“I had written a couple wills at my firm in
Chicago, but I thought it was dead people
stuff. Then right when my husband got his
new job in Minnesota”—a legal position at
Cargill—“my mother passed away. When my
mom died, our family met with the lawyers,
and there were many issues that could have
easily broke us apart. If we had fought over
the estate, they figured we’d lawyer up. But
we didn’t. It made me think that I could do
this type of work; I’d be good at it. You could
help families not break apart,” she says.
So Link ended up relocating her practice
area as well as her residence. Before she
moved, she did some reconnaissance work
on Minnesota firms with estate-planning
practices. It helped that her husband’s
father was David T. Link, then dean at Notre
Dame Law School, who would later become
the dean at St. Thomas. Reluctant to ask
him directly, Link called up her mother-in-law instead.
“She said there was a visiting professor at
Notre Dame who worked at a little bank in
Minneapolis—the little bank was Norwest—
who I should meet. We went to lunch and I
told her I was interested in estate planning
law, and she gave me a list of the 12 firms to
contact. That’s how I ended up at Popham
Haik in 1994,” she says.
After Popham Haik folded in 1996, she
moved to Maslon, where she has been since.
ESTATE PLANNING LIGHTS LINK UP
like a jukebox.
“It does give me a lot of satisfaction. It’s a
bit like being a psychiatrist, a bit like being a
family counselor. It’s cool. It really is,” she says.
“She’s a whirlwind of positive energy,”
says retired Hennepin County Judge Thor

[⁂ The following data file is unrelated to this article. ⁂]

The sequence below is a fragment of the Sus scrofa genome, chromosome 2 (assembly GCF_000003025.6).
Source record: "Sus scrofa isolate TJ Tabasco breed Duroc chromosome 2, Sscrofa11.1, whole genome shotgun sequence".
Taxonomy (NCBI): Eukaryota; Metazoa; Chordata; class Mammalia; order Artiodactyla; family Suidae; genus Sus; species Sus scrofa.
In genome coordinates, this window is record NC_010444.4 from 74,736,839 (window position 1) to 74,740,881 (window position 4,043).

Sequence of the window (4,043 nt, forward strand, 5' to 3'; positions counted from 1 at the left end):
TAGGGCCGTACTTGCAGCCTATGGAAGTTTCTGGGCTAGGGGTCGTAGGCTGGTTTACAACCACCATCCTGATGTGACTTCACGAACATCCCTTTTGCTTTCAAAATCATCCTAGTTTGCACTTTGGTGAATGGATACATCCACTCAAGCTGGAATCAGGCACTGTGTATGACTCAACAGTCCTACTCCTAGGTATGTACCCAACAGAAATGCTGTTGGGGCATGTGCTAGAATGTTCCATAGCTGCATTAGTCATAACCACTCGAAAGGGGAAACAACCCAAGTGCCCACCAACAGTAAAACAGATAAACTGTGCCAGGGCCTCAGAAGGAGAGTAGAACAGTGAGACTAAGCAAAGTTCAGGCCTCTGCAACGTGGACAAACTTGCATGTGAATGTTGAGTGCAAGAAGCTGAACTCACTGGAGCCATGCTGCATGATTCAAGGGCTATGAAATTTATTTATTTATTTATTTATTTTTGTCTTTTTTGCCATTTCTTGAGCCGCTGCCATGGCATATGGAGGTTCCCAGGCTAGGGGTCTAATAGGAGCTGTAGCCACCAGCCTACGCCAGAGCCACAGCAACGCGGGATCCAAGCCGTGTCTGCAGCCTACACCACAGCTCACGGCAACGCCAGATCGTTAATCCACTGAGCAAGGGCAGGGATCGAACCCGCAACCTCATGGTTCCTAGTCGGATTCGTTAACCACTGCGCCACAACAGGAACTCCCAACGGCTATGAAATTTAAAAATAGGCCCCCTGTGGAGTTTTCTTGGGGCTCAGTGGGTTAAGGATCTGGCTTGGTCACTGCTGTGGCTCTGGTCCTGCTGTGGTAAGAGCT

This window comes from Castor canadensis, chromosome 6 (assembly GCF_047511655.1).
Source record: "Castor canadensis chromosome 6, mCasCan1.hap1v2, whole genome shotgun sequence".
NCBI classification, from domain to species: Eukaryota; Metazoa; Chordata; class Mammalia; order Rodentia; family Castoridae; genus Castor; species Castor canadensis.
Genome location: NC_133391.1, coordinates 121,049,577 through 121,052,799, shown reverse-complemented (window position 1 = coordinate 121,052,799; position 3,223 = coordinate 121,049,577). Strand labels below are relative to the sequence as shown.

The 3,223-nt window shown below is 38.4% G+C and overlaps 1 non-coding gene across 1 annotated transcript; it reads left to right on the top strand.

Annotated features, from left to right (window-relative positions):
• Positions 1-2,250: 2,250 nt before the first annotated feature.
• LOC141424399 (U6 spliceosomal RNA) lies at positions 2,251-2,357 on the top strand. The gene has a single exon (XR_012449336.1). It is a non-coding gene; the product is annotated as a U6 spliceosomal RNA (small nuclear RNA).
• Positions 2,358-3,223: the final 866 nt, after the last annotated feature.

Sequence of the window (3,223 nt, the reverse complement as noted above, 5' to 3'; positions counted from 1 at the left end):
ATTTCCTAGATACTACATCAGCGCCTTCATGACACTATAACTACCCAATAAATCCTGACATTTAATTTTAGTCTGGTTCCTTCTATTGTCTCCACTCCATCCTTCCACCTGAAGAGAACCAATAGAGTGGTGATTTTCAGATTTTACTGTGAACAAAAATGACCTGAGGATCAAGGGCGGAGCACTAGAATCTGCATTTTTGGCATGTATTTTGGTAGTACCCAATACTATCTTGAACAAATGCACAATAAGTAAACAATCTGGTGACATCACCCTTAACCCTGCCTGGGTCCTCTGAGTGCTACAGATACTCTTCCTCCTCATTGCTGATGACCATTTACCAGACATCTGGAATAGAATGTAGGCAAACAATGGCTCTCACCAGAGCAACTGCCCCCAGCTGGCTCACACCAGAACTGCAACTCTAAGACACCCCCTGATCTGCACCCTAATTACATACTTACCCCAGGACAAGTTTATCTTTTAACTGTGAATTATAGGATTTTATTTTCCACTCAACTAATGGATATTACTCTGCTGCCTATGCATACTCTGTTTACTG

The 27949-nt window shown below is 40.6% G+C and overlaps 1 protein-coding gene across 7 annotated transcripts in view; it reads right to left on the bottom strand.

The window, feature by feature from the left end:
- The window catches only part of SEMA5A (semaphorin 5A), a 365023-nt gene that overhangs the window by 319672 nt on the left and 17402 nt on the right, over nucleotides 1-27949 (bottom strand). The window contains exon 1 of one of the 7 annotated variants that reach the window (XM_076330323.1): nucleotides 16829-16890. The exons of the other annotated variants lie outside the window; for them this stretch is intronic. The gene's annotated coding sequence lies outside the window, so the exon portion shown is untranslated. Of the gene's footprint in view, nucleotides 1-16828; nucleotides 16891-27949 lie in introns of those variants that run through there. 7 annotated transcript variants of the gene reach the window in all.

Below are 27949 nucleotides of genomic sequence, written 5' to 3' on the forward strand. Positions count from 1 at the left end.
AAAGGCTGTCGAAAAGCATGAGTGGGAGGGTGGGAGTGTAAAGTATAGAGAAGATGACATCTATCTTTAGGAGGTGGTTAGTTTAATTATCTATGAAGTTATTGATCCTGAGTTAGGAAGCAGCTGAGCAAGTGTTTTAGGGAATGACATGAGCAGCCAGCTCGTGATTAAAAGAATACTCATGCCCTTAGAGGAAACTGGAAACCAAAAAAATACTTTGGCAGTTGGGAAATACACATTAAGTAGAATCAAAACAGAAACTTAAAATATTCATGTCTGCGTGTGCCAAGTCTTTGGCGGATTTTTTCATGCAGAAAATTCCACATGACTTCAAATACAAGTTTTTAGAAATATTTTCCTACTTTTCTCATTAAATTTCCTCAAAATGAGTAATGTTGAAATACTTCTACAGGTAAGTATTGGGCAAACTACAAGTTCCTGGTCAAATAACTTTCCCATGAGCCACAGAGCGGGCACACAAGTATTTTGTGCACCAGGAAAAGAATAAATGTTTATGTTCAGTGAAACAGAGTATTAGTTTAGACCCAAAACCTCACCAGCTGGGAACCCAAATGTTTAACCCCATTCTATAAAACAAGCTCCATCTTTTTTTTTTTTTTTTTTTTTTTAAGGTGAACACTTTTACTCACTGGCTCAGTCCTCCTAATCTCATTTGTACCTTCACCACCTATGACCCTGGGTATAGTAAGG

Anderson. “She’s very good at dealing
with people who are doubtful and
puzzled and scared. She reassures them.
People need that.”
The only time she isn’t smiley about the
work is when she’s explaining its importance.
“Our goal is to make sure the family stays
together,” she says. “We’re asked to meet with
people during the darkest point in their lives,
and that’s a great responsibility. We want to
help them get through and not turn on each
other. If you can do that, it’s a good feeling.”
Pro bono estate planning work at a
large firm can be tricky, Link says. Some
in the legal community can perceive it as
taking business away from small firms
or solo practitioners, and no one in polite
Minnesota wants to do that.
To hear Link tell it, she didn’t do much
of it in the first two decades of her career;
but she felt moved when, in 2006, she read
about the work of the organization Wills For
Heroes, which was created to help 9/11 first
responders put estate documents in place.
“I read that 90 percent of them had
no wills, and it turns out that most
emergency responders haven’t drafted
a will, either. I thought, I can write a will
in my sleep. This is an area where I can
help. We should do this here,” she says.
Link and a group of others with
the Minnesota State Bar Association
offered to set it up. The Bar supported
her, establishing the group through its
probate and trust section and named